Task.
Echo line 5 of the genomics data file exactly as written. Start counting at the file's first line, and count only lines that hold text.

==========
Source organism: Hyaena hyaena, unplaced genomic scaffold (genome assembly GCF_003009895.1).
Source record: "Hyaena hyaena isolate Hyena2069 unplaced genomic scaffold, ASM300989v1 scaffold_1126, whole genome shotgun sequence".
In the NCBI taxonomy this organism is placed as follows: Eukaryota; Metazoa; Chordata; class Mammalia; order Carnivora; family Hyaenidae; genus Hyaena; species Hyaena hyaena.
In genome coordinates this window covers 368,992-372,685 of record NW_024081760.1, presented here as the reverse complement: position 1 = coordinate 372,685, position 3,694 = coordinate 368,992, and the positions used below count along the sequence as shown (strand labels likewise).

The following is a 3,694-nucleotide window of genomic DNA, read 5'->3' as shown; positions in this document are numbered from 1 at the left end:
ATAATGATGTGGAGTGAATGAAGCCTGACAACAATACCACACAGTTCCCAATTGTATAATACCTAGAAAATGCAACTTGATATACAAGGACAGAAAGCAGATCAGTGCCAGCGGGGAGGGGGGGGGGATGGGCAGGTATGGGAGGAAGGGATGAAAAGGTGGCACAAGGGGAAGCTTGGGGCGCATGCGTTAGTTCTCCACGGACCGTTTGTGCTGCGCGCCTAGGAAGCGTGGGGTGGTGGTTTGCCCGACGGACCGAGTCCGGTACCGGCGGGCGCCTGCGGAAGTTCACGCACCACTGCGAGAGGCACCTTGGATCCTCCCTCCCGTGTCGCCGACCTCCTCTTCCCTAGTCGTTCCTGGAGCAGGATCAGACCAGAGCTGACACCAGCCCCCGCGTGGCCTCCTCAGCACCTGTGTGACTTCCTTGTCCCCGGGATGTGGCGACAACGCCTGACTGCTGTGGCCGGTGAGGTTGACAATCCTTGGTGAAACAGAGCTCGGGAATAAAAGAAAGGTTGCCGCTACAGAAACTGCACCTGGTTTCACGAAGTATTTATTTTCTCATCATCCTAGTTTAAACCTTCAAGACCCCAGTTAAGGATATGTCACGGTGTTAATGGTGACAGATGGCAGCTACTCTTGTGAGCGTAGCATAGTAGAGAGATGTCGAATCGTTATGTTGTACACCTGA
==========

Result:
The following is a 3,694-nucleotide window of genomic DNA, read 5'->3' as shown; positions in this document are numbered from 1 at the left end: